I think your analysis demonstrates a level of correlation, but does not demonstrate any causation. I am confident we could toss all kinds of positions on the board, and get the same mixed results. I think Stafford was the #1 QB last season in cap hit, and the Lions were 3-12-1. I know he missed a chunk of the season, but he was near the top of the list in 2018 also. The point is if you just walk through the positions with a similar analysis, it is mostly a mixed bag.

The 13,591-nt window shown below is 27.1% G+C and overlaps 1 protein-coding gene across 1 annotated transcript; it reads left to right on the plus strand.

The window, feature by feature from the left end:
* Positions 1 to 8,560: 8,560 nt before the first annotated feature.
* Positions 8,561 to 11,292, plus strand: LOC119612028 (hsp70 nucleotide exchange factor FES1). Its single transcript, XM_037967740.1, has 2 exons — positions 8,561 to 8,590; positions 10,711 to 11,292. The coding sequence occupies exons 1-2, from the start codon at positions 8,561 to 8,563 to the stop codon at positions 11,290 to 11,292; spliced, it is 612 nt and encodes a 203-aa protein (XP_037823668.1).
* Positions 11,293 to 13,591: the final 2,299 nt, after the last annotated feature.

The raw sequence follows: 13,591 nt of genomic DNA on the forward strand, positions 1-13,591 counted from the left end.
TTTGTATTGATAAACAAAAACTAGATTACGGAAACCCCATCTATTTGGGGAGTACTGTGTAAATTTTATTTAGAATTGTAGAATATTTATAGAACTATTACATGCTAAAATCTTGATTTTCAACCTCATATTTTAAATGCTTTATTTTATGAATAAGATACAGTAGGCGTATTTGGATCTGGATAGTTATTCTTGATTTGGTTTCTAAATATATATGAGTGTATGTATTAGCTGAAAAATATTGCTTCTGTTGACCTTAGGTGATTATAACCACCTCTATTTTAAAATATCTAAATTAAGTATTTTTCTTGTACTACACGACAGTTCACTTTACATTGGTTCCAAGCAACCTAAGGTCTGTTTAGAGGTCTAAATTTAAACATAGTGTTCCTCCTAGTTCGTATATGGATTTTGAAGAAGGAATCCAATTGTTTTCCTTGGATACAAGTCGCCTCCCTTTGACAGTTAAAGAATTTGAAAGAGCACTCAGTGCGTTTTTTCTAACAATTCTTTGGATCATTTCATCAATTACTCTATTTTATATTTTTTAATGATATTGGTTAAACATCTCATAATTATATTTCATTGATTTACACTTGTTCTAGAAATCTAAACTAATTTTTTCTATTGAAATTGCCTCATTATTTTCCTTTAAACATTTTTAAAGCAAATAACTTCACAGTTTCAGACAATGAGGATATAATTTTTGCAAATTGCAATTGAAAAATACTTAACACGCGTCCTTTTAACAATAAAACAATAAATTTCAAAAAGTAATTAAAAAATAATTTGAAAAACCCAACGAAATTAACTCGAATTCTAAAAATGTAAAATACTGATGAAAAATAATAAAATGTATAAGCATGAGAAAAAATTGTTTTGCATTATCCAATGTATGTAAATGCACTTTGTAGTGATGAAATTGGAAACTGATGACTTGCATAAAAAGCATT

There are just so many paths via spending that lead to failure and success. Recently, the trend has been to find a young franchise QB, surround him with talent while he is on a rookie deal. In contrast you have the Patriots who have been paying Brady solid money for a long time and winning. The one thing that you can't do is pay players star level money that do not produce like a star. As long as you are paying players that produce, you have a chance.....but you are always going to have to find lower paid vets and young guys on rookie deals that produce at a high level to compliment your high paid players to have success in a hard cap league.